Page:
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They are the crème de la crème. This year's three Excellence in Teaching award winners, recognized at SFU's annual awards ceremony, exemplify the best traditions of teaching. They stimulate students to think creatively and critically, present complex information clearly, bring enthusiasm and innovation to the process, and genuinely care about their students' learning.

Teaching excellence through excellence in teaching

March 21, 2007

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By Stuart Colcleugh

Students can't say enough good things about art education professor Stuart Richmond. As a veteran of several courses with him observes, Richmond's classes "have always been such that everyone is encouraged to bring in their honest thoughts and concerns, and discussions are always lively, meaningful and educational. The assignments he gives spur us to extend ourselves academically, artistically and personally."

Richmond's own words sum up what all good teachers are about: "developing persons who are able to perceive critically and appreciatively, be creative, and believe in themselves as actors having ideas and values that reflect the importance of the unique, the culturally diverse, the intrinsically good and the broader needs of the community."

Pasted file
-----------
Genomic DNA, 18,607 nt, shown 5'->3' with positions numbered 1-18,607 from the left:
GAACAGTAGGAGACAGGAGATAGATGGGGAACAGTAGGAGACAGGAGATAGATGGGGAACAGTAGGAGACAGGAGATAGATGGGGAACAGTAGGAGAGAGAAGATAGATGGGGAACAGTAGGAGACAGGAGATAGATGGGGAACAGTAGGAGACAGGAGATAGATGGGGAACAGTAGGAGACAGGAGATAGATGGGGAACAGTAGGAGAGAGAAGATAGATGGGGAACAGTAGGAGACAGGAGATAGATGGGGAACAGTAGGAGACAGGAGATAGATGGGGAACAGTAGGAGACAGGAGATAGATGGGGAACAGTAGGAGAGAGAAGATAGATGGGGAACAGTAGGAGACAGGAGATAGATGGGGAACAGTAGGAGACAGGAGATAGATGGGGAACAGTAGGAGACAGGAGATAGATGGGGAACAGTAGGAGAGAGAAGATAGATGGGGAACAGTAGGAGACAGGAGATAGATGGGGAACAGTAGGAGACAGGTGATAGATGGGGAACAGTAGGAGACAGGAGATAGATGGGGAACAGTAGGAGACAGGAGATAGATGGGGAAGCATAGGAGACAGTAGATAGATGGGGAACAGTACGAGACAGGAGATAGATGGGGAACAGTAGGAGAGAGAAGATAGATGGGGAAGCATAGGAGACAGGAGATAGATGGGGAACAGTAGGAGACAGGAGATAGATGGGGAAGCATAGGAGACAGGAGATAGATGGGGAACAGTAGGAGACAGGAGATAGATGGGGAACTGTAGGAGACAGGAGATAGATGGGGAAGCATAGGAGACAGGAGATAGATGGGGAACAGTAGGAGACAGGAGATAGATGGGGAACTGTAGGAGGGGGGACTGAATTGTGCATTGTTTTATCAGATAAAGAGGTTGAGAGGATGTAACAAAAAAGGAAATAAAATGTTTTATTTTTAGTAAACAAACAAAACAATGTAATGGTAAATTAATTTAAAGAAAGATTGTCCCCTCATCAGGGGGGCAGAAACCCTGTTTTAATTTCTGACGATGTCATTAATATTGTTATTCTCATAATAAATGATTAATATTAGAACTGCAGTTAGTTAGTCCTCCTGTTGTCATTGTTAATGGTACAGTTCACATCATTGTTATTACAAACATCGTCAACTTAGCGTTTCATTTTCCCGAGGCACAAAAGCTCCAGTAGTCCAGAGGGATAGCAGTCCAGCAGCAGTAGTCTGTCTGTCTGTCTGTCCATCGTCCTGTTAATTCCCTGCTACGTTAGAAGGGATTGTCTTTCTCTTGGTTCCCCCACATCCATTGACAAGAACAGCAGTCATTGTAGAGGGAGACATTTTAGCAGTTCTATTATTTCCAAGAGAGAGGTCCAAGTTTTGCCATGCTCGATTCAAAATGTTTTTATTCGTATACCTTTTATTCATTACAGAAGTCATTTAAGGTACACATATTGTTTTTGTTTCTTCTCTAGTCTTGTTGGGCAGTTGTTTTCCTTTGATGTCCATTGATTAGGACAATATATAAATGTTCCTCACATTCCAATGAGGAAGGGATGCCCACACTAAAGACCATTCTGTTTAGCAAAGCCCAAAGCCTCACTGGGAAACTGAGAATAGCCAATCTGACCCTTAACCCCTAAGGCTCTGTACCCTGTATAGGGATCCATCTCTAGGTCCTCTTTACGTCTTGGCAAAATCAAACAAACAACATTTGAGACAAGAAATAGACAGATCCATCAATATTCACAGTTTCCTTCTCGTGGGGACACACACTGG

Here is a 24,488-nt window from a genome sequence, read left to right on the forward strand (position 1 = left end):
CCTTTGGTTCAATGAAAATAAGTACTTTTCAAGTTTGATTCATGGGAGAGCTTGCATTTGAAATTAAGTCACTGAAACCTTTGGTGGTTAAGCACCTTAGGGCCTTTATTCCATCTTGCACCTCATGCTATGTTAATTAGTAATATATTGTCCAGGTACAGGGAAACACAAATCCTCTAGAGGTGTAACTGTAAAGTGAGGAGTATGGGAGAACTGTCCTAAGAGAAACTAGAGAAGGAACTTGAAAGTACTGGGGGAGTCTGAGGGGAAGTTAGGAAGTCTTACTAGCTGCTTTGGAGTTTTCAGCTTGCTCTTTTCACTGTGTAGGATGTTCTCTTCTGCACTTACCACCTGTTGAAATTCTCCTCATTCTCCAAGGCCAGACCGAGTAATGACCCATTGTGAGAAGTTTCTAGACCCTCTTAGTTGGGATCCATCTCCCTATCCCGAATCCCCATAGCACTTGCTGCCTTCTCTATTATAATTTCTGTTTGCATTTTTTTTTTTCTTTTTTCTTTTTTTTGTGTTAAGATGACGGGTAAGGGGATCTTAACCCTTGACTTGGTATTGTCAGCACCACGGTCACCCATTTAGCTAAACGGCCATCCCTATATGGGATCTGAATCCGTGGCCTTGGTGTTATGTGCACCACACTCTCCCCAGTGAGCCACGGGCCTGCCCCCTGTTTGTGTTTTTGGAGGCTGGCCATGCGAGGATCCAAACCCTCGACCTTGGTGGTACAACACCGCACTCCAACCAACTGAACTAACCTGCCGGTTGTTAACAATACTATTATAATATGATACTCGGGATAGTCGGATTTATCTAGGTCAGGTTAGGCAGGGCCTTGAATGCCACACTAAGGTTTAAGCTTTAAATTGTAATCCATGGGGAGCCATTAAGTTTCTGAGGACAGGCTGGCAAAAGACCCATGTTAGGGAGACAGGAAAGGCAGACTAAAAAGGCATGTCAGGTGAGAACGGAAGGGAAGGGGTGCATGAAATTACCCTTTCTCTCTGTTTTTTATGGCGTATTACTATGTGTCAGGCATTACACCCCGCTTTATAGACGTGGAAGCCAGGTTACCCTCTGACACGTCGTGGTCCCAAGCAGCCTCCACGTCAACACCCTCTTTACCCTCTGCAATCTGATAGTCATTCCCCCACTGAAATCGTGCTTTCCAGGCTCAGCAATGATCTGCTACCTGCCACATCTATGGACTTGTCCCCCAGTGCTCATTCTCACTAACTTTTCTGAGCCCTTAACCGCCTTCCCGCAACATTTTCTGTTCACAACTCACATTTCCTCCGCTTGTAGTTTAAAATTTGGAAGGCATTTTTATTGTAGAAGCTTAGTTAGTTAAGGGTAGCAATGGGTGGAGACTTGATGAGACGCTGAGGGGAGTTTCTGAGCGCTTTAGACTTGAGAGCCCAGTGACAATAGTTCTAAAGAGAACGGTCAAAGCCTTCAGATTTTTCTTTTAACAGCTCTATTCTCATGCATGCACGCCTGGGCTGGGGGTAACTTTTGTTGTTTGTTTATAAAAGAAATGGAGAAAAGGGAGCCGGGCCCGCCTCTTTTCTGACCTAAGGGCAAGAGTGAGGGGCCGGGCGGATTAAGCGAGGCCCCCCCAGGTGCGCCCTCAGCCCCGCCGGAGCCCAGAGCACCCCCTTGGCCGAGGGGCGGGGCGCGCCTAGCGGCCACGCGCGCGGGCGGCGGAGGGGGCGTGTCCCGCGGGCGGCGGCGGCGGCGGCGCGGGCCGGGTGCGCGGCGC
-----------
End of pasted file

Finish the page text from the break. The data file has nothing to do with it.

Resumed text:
After more than 35 years of teaching, Jim Bizzocchi's influence can be found in legions of former students who are now key players in the gaming and electronic media industry in Vancouver and elsewhere. An assistant professor in SFU's School of Interactive Arts and Technology (SIAT) at Surrey, Bizzocchi teaches interactive narrative, game design and video production. His teaching impact stems from a thorough understanding of his subject matter and his genuine concern for students, says SIAT director John Bowes. "He makes them his colleagues and companions on an adventure into technology and art."

Sophie Lavieri makes chemistry fun, pure and simple. The chemist and senior lecturer's unbridled enthusiasm inspires students to think through complex problems and gain a thorough understanding of what for many is a difficult subject.

She is "without doubt the best teacher in our department," says chemistry chair Andrew Bennet. Her students apparently agree. Out of some 3,200 student evaluations in the last five years, 70 per cent gave her an A and 26 per cent gave her a B. "Dr. Lavieri is simply outstanding," writes one. "The amount of time, effort, commitment and dedication she gives to students and the course is simply superlative."

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